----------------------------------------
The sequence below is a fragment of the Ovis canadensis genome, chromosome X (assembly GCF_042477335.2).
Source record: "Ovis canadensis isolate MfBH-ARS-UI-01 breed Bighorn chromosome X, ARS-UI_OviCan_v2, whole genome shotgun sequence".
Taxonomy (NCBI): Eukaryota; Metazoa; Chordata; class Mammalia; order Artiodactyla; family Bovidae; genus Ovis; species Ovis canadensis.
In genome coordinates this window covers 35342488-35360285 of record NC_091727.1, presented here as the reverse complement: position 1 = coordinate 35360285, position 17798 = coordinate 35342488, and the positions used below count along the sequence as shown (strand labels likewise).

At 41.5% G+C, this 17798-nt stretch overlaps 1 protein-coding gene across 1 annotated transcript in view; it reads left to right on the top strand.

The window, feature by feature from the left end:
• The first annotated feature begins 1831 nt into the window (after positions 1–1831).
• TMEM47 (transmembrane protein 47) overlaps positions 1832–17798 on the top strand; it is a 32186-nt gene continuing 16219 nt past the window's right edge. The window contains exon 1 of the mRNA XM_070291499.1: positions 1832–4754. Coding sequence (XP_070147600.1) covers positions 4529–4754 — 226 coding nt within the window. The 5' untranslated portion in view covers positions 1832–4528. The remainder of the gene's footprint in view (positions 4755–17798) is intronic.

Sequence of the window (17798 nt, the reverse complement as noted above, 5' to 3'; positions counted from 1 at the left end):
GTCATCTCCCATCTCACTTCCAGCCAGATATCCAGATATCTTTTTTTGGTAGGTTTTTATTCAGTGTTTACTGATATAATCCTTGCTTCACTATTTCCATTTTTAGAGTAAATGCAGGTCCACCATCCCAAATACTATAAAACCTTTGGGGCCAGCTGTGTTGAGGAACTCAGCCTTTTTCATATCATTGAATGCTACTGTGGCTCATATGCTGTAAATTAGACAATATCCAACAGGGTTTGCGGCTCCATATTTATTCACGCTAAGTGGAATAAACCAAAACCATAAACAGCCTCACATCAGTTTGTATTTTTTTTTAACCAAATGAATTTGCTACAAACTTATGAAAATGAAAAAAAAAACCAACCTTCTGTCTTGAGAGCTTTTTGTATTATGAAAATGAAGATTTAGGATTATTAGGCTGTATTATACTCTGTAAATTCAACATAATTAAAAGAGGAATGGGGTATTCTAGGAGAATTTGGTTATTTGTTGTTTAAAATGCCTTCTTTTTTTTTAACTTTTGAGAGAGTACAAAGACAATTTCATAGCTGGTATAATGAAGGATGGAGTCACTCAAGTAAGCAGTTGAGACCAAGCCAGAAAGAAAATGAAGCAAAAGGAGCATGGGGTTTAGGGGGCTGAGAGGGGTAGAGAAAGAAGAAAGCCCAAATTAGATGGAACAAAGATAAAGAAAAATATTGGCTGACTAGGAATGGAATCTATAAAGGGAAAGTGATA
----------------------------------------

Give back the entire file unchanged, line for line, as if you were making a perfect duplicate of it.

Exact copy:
The sequence below is a fragment of the Ovis canadensis genome, chromosome X (assembly GCF_042477335.2).
Source record: "Ovis canadensis isolate MfBH-ARS-UI-01 breed Bighorn chromosome X, ARS-UI_OviCan_v2, whole genome shotgun sequence".
Taxonomy (NCBI): Eukaryota; Metazoa; Chordata; class Mammalia; order Artiodactyla; family Bovidae; genus Ovis; species Ovis canadensis.
In genome coordinates this window covers 35342488-35360285 of record NC_091727.1, presented here as the reverse complement: position 1 = coordinate 35360285, position 17798 = coordinate 35342488, and the positions used below count along the sequence as shown (strand labels likewise).

At 41.5% G+C, this 17798-nt stretch overlaps 1 protein-coding gene across 1 annotated transcript in view; it reads left to right on the top strand.

The window, feature by feature from the left end:
• The first annotated feature begins 1831 nt into the window (after positions 1–1831).
• TMEM47 (transmembrane protein 47) overlaps positions 1832–17798 on the top strand; it is a 32186-nt gene continuing 16219 nt past the window's right edge. The window contains exon 1 of the mRNA XM_070291499.1: positions 1832–4754. Coding sequence (XP_070147600.1) covers positions 4529–4754 — 226 coding nt within the window. The 5' untranslated portion in view covers positions 1832–4528. The remainder of the gene's footprint in view (positions 4755–17798) is intronic.

Sequence of the window (17798 nt, the reverse complement as noted above, 5' to 3'; positions counted from 1 at the left end):
GTCATCTCCCATCTCACTTCCAGCCAGATATCCAGATATCTTTTTTTGGTAGGTTTTTATTCAGTGTTTACTGATATAATCCTTGCTTCACTATTTCCATTTTTAGAGTAAATGCAGGTCCACCATCCCAAATACTATAAAACCTTTGGGGCCAGCTGTGTTGAGGAACTCAGCCTTTTTCATATCATTGAATGCTACTGTGGCTCATATGCTGTAAATTAGACAATATCCAACAGGGTTTGCGGCTCCATATTTATTCACGCTAAGTGGAATAAACCAAAACCATAAACAGCCTCACATCAGTTTGTATTTTTTTTTAACCAAATGAATTTGCTACAAACTTATGAAAATGAAAAAAAAAACCAACCTTCTGTCTTGAGAGCTTTTTGTATTATGAAAATGAAGATTTAGGATTATTAGGCTGTATTATACTCTGTAAATTCAACATAATTAAAAGAGGAATGGGGTATTCTAGGAGAATTTGGTTATTTGTTGTTTAAAATGCCTTCTTTTTTTTTAACTTTTGAGAGAGTACAAAGACAATTTCATAGCTGGTATAATGAAGGATGGAGTCACTCAAGTAAGCAGTTGAGACCAAGCCAGAAAGAAAATGAAGCAAAAGGAGCATGGGGTTTAGGGGGCTGAGAGGGGTAGAGAAAGAAGAAAGCCCAAATTAGATGGAACAAAGATAAAGAAAAATATTGGCTGACTAGGAATGGAATCTATAAAGGGAAAGTGATA